Wellsville, Ohio, October 7, 1971. Hon. ROMAN PUCINSKI, U.S. House of Representatives, Longworth Building, Washington, D.C.

DEAR SIR: I am writing in regards to bill H.J. Res. 889, which was recently passed by the Senate. This additional reimbursement for milk and needy lunches is needed very much to support our cafeteria program.

The additional revenue in equipment assistance should be approved. The Wellsville City Schools, at the present time, are building two new elementary buildings with new cafeterias. We were told that we would get federal assistance for equipment, but due to the fact that the equipment assistance was cut, it will be impossible to furnish these cafeterias. Your support in the passage of this measure will be greatly appreciated. Sincerely yours,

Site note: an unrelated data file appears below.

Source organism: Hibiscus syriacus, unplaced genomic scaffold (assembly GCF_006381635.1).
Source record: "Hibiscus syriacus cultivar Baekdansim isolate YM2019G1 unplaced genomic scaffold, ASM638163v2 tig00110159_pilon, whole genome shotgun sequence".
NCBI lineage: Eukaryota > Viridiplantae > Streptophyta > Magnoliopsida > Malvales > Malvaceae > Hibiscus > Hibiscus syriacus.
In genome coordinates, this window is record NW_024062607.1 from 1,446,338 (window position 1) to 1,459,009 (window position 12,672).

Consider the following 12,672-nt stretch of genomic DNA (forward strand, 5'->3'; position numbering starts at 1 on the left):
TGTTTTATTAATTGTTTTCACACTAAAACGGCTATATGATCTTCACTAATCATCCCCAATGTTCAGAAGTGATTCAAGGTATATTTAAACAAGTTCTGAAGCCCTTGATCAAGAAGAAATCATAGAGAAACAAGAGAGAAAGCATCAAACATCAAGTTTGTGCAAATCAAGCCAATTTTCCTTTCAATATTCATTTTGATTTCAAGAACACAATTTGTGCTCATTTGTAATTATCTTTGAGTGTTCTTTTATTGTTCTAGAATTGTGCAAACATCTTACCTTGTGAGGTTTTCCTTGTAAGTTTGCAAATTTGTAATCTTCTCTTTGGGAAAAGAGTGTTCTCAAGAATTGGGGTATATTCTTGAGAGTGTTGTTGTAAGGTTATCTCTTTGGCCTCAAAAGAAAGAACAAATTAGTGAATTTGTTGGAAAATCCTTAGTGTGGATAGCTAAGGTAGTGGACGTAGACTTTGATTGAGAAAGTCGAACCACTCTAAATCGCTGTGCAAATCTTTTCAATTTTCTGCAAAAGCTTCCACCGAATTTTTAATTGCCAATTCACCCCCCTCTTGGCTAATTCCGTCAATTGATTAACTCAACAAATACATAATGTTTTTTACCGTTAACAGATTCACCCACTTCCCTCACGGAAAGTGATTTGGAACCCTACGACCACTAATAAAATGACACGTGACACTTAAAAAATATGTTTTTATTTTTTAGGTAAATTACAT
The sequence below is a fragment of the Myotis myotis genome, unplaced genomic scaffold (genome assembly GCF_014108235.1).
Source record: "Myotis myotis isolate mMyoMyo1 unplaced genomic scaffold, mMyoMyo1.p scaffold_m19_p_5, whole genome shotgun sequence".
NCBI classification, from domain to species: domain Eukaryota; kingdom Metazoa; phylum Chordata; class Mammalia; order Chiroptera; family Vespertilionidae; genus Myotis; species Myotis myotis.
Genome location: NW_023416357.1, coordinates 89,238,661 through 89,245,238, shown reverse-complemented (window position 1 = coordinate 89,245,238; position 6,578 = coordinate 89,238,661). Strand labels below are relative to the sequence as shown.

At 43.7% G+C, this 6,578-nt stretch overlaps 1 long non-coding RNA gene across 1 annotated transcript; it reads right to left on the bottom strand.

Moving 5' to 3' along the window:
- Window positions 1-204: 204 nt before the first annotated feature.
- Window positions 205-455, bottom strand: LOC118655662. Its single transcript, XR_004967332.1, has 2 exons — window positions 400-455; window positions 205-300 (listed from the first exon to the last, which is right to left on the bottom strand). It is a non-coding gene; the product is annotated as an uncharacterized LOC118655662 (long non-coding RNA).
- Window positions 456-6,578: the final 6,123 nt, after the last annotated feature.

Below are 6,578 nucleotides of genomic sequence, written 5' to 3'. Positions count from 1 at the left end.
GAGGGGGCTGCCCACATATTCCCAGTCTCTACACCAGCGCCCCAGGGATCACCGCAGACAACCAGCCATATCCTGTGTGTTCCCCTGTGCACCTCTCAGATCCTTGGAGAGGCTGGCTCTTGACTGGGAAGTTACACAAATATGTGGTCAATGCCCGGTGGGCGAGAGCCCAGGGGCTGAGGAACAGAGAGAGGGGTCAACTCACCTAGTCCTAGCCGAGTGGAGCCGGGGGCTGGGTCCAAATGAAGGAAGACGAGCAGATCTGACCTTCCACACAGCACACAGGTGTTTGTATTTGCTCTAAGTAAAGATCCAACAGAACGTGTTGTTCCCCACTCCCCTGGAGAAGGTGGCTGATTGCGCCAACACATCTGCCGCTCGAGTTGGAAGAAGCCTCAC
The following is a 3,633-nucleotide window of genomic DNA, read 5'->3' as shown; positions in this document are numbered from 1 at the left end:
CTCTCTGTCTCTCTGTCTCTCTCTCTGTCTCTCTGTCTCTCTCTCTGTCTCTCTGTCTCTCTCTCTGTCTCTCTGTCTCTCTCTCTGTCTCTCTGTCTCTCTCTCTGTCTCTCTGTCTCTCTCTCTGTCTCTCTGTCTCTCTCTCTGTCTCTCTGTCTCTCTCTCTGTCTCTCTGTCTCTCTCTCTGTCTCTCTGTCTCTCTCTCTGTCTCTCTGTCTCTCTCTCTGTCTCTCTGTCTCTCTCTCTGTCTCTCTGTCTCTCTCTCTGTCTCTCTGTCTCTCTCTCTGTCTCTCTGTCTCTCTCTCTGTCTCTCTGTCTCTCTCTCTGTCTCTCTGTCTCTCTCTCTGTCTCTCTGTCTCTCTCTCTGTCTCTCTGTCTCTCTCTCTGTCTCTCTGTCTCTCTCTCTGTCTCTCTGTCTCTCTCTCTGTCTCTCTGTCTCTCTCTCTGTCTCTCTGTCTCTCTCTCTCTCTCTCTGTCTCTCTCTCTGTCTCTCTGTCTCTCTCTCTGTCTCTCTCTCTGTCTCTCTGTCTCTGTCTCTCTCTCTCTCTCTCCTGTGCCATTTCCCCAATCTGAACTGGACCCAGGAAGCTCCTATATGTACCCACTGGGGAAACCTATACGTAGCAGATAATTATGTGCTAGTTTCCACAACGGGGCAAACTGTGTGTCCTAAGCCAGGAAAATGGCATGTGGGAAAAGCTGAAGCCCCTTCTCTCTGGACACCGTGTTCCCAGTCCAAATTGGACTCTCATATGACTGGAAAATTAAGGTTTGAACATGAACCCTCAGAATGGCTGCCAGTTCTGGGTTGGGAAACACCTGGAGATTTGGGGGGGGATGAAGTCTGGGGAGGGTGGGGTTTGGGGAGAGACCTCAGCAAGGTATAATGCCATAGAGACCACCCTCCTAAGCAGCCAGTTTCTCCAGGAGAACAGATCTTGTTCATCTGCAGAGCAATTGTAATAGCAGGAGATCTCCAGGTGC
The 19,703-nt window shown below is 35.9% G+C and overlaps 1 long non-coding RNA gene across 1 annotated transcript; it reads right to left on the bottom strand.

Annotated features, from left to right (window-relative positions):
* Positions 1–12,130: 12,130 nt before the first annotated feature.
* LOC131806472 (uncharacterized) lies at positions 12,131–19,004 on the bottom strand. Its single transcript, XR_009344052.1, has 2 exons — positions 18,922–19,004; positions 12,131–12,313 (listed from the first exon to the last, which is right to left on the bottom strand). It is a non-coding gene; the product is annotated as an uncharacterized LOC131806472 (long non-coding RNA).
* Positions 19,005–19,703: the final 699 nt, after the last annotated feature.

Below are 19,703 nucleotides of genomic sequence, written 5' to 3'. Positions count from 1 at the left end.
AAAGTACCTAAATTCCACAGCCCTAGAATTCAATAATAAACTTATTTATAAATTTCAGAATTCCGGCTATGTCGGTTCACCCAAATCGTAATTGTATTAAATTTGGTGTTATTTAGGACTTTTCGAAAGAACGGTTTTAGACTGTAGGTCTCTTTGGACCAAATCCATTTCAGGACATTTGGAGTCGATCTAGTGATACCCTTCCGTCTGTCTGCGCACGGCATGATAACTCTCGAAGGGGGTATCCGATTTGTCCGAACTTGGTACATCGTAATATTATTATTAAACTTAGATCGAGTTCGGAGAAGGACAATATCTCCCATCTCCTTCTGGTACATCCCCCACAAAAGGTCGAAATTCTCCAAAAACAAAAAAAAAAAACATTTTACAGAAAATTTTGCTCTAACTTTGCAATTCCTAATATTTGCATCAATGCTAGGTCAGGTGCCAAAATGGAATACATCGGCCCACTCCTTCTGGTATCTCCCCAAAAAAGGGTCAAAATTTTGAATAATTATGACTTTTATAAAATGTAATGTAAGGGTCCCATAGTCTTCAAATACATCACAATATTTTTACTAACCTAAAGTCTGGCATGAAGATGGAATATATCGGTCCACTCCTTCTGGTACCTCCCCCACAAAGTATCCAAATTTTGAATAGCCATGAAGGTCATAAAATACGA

DONALD LOWE, Superintendent of Schools.


Dalton, Mass., October 6, 1971. Congressman ROMAN PUCINSKI, Chairman, General Subcommittee on Education, Rayburn Building, Washington, D.C.

DEAR CONGRESSMAN : We would like to persuade you and your sub-committee to act favorably on House Resolution 889 which calls for a reservation of proposed restricted regulation governing the appropriation of the National School Lunch Child Nutrition Program, and which would also provide additional monies for the purchasing of needed equipment for schools not now participating in the program.


Vice Principal


Marblehead, Mass., October, 7, 1971. Congressman ROMAN PUCINSKI, Chairman, General Subcommittee on Education, Rayburn Building, Washington, D.C.

DEAR MR. PUCINSKI: I am writing to urge you and your committee to act favorably on House Bill 889, which calls for a revision of present restricted regulations governing National School Lunch Programs which also provide for additional monies for the purchase of needed equipment for schools now not participating in the program.